The word “quagmire” gets thrown around pretty casually these days.
Civil unrest. “Nation building.” Revolutions. Economic crisis. Natural disasters. The Q-word has been used repeatedly for so many of the dangerous, sticky situations we find ourselves as a society.
Yet does the education war—the clash of “reformers” that has stretched over a decade—deserve the dreaded label?
It depends on what you hear.
Many news outlets, in print and online, picture the education reform movement as clearly on the defensive. Attacks on charter schools have increased as never before, viewed as undemocratic, tyrannical and ultimately ineffective. The latest report on how Eva Moskowitz’ Success Academy charter schools were caught on record attempting to push out a special-needs student is particularly galling.
New tests based on the Common Core Learning Standards showed massive drops in scores, giving a giant raspberry to all earlier reform attempts. Companies cashing in on the testing craze—Pearson, McGraw-Hill, etc.—are under the microscope for botched questions and poor scoring in state after state. The Common Core itself is under attack, as state after state elects to opt out of the supposedly nationwide initiative—regardless of the DOE carrot-and-stick policy about Common Core adoption.
Even reform stalwarts like Teach for America, Michelle Rhee and the Gates Foundation find themselves under siege as critics wail on their status and perceived impact on public education.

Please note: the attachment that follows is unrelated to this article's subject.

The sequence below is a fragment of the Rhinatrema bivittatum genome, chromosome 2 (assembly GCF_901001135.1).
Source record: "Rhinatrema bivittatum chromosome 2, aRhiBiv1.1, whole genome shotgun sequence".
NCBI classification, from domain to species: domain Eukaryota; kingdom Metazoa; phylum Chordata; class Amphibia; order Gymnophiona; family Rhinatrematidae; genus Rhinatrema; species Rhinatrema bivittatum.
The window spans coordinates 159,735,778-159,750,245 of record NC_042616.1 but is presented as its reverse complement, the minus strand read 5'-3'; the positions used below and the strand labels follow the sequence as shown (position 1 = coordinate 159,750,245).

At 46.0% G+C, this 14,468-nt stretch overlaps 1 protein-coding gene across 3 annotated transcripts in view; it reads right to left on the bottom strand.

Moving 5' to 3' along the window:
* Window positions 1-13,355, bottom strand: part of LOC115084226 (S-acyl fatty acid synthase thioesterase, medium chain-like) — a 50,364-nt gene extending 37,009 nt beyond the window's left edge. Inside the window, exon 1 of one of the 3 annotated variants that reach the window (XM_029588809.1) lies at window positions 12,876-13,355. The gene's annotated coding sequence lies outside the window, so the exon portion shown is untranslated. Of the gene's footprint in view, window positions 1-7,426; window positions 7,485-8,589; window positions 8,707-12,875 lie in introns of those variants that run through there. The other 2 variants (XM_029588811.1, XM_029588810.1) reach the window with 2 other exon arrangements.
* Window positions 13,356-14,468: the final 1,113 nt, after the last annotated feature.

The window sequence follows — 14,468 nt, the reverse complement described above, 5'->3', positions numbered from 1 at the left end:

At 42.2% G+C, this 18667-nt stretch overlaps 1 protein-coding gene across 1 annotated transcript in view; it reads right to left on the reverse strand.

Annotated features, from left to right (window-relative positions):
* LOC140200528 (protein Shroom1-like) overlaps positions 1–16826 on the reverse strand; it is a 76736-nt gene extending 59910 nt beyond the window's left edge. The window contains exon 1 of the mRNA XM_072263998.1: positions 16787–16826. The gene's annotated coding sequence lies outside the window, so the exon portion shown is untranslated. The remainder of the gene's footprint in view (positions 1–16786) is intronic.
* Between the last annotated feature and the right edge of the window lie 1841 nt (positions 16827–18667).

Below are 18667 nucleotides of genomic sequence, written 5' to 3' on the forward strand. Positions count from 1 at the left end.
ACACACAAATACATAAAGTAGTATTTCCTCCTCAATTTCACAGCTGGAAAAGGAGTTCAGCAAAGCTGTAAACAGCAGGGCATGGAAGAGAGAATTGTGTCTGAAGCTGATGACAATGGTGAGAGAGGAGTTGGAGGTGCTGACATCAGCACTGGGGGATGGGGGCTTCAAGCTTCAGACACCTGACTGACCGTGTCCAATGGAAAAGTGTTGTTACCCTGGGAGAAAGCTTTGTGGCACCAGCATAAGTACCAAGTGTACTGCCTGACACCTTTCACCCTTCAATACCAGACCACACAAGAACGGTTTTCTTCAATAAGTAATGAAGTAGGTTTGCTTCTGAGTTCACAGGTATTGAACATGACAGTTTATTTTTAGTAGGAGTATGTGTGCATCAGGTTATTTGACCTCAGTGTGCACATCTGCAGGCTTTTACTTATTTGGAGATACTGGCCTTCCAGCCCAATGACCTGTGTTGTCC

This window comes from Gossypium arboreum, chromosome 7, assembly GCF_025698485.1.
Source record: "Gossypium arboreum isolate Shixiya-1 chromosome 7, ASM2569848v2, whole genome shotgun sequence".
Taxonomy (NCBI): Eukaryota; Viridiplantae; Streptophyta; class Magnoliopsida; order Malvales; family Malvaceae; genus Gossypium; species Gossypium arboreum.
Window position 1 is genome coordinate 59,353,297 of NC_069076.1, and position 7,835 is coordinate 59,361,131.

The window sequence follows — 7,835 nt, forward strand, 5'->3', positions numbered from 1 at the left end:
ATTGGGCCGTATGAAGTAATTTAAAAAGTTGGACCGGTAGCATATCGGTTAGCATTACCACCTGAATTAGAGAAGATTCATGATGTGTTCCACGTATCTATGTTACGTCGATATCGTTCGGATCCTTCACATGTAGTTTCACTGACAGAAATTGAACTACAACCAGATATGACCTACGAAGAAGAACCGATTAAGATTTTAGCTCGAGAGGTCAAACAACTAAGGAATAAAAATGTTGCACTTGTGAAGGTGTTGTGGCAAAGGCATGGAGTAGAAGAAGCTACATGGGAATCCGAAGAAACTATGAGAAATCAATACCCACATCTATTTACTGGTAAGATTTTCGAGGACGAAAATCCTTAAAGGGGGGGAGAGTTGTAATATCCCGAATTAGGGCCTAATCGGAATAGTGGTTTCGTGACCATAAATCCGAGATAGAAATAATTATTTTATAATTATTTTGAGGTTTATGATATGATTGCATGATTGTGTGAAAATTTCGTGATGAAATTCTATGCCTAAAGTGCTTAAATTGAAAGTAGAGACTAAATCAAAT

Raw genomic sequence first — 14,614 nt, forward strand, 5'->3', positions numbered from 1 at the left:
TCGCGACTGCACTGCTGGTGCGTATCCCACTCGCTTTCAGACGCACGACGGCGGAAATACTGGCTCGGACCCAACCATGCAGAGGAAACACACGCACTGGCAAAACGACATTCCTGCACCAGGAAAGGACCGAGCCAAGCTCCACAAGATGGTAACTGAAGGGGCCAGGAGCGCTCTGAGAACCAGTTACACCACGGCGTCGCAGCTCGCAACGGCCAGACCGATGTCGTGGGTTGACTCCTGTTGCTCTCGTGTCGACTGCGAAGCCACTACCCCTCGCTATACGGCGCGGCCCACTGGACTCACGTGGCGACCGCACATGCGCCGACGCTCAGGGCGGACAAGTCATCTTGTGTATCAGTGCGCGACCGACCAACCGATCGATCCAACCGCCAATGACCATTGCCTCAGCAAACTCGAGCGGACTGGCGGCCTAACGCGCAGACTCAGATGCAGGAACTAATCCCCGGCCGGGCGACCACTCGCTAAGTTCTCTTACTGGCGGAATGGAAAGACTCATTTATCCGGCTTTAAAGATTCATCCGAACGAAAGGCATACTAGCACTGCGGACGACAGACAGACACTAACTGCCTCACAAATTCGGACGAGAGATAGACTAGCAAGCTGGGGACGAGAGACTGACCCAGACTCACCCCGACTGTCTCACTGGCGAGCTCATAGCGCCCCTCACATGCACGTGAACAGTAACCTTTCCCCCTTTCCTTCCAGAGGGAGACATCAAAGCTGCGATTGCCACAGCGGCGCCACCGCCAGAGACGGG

Yet if you look at actual policy, it paints a very different picture.
Education reformers, backed bipartisanly, have pushed standardized testing into almost every classroom in America. Teacher evaluation systems across the country are aligning teacher effectiveness with student scores on state tests, with unions knuckling under in the process. The Common Core, though embattled, is now the rule in reform strongholds like New York, California and Massachusetts. Governors from both parties are backing more draconian measures to shut down failing schools.
Even worse, the media machine of education reform has recently launched a counter-offensive. Long criticized for not developing effective veteran teachers, TFA and other reform movements are now saying it is BETTER to have short-term teachers who won’t become veterans because their enthusiasm, their innate intelligence and God’s good graces are enough to provide a quality education for children.
This conflict looks like it qualifies as a quagmire… and part of fault lies with the opposition.
Personally, I’m not a huge fan of standardized tests, TFA, charters, etc. Most readers here already know that. However, I am a very big fan of improving teacher selection and preparation, which is high on the education reform agenda. I don’t like that it’s relatively easy access into our profession, and it hurts our reputation in the process.
I have feet in two very different parts of the swamp. They shouldn’t be. Both sides should be having real, meaningful policymaking sessions by now. Why aren’t they?
The education reform movement does not take the opposition seriously.
This is a similar problem with the Occupy Wall Street movement. It was a grassroots movement, to be sure, but there was no definition of victory: no goals, no leadership, no direction. It “started a dialogue”, and you know how much J.P. Morgan and the like shake in their wingtips over that.